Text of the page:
Sounds like my old neighbor. The kid had no fear or remorse to do anything.

I'd let that kid no where near your house and not think twice.
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Old 02-19-2019, 08:28 AM
 
11,934 posts, read 6,580,261 times
Reputation: 12781
Quote:
Originally Posted by emotiioo View Post
I have updated the information on this that was not clear when she first asked. She plans to be there for part of the visit. You can find the information earlier in the thread.
She needs to be with him the whole time. I'll bet if she talked to the school and explained her situation, that she as a single parent can only get X amount of time off from work to visit the school with her son, they would understand, and they could complete their visit during her time off.

That is what she would have to do if she wasn't expecting you to help. If she wants her kid to get into that program, then she will do what she needs to do whether you are involved or not.
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Old 02-19-2019, 08:45 AM
 
16,988 posts, read 20,549,176 times
Reputation: 33950
Quote:
Originally Posted by tamajane View Post
She needs to be with him the whole time. I'll bet if she talked to the school and explained her situation, that she as a single parent can only get X amount of time off from work to visit the school with her son, they would understand, and they could complete their visit during her time off.

That is what she would have to do if she wasn't expecting you to help. If she wants her kid to get into that program, then she will do what she needs to do whether you are involved or not.
This sounds good, but the stepsister could still say "can we stay with you" if she can get the time off, having his mother there might decrease the chances of him getting violent and lashing out, but you don't know.

The mother does need to be there, but she needs to figure out of way of not asking others to house her child.

Maybe the OP and other family members could offer to cover the cost of the stepsister and son staying at a hotel or motel?
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Old 02-19-2019, 09:56 AM
 
Location: Minnesota
560 posts, read 132,500 times
Reputation: 1666
Quote:
Originally Posted by emotiioo View Post
There's no money to move. This child would live at the school. I see this as a slippery slope with more asks for involvement in the future when my step sister can't take time off work to do certain things. I am also not sure I want to familiarize this kid with our house as the first stop on any journey away from this facility.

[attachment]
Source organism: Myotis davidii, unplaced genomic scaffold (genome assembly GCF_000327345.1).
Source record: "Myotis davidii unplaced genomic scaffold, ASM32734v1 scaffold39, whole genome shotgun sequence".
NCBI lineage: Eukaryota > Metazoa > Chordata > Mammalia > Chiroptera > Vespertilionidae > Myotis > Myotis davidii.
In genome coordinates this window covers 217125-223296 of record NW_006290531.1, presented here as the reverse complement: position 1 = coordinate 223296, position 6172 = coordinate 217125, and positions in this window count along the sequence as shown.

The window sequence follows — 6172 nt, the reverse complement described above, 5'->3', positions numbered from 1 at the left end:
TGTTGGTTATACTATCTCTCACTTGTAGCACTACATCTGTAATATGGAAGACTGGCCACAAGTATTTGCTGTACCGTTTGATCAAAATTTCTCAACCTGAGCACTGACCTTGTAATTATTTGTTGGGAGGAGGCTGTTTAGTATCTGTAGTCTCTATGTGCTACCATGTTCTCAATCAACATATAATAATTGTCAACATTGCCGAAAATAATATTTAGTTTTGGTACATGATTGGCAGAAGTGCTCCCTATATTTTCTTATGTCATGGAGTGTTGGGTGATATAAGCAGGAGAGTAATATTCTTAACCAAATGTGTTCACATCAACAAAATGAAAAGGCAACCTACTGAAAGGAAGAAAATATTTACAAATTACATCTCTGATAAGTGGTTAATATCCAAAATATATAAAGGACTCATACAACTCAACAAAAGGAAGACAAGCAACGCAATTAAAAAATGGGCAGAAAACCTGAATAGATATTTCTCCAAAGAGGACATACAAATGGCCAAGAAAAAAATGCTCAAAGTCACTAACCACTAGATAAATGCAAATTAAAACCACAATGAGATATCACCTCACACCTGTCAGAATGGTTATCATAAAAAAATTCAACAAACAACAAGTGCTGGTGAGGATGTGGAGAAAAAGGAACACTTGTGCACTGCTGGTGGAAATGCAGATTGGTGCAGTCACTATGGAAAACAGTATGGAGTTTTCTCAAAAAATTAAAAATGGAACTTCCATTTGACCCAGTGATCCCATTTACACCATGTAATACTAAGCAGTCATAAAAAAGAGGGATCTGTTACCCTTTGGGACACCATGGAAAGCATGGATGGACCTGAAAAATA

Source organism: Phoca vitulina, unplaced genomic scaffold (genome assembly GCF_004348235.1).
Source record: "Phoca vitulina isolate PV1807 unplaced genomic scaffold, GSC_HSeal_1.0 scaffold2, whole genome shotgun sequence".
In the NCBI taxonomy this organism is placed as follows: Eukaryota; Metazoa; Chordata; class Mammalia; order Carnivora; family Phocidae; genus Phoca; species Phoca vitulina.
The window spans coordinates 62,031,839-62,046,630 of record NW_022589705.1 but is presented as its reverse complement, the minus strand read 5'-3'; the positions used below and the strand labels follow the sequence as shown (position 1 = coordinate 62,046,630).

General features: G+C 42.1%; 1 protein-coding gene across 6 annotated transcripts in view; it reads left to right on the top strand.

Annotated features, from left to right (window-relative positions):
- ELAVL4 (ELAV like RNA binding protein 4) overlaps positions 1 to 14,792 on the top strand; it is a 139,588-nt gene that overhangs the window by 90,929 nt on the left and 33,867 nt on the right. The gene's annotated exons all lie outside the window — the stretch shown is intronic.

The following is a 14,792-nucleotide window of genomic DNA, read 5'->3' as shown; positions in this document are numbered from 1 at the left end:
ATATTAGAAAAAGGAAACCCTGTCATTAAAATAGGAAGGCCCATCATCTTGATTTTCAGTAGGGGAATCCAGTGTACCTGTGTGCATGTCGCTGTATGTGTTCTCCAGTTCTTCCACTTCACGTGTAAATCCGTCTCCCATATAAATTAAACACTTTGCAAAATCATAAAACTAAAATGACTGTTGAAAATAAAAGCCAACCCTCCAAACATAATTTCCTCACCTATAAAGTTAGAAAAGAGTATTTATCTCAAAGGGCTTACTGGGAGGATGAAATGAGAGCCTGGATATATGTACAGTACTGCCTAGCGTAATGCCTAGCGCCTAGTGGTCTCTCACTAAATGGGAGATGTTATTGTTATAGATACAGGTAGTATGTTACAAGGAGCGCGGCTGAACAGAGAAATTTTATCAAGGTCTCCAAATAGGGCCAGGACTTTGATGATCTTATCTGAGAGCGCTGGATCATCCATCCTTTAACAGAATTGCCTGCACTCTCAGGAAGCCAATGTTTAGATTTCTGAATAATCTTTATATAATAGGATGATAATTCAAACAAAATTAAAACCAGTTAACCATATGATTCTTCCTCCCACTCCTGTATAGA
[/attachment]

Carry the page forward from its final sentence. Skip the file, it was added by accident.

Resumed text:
I do feel badly. If no one treats this kid like a normal human chances are great he won't be able to function like one, ever. But his past behavior is scary. It's too great a risk and I'm not equipped to handle him in one of his "episodes"....at 4 they were creepy and frightening. I can't imagine what they are like now.
This really says everything. You fear more expected future involvement and you fear future repercussions from having this boy familiar with your home's location, layout and probable routines.

While I understand you want to be able to do something positive for this kid you have to put your own family first. If you don't feel equipped to handle him then you shouldn't put yourself and your family in the situation where it could happen. Your parents have said "he's better" but what does that really mean and does it still apply when he's in an unfamiliar home without the parent who is used to dealing with this? Any normal kid pushes the envelope when they are away from home and think they might get away with a little more than usual. What's this kid going to do?

Your sister needs to look for a different solution. She may or may not like that answer but that's life. This child was part of the hand that she was dealt, not you.
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Old 02-19-2019, 10:15 AM
 
Location: Minnesota
560 posts, read 132,500 times
Reputation: 1666
Quote:
Originally Posted by emotiioo View Post
And to those who have asked, father is not in the picture. The marriage broke up when the child was 5 and his mom refused to get him inpatient care after he attacked another child violently. No one knows where Dad is. He refuses all contact. I had heard that he had set up some kind of arrangement to pay support through an attorney at one point but the cost of this child's care is heavy. Mother doesn't have a professional job and works in restaurants.
So she didn't take this seriously then but now he's "much better" and safe to leave alone with you and your family for a few days?

Nope.

This also makes me wonder if she doesn't also have other, perhaps better and safer, options for him that would not involve you or this school that she's refusing to consider because she wants desperately to believe that her little boy is in there somewhere. (as a mother I don't blame this but reality doesn't always match your hopes and dreams)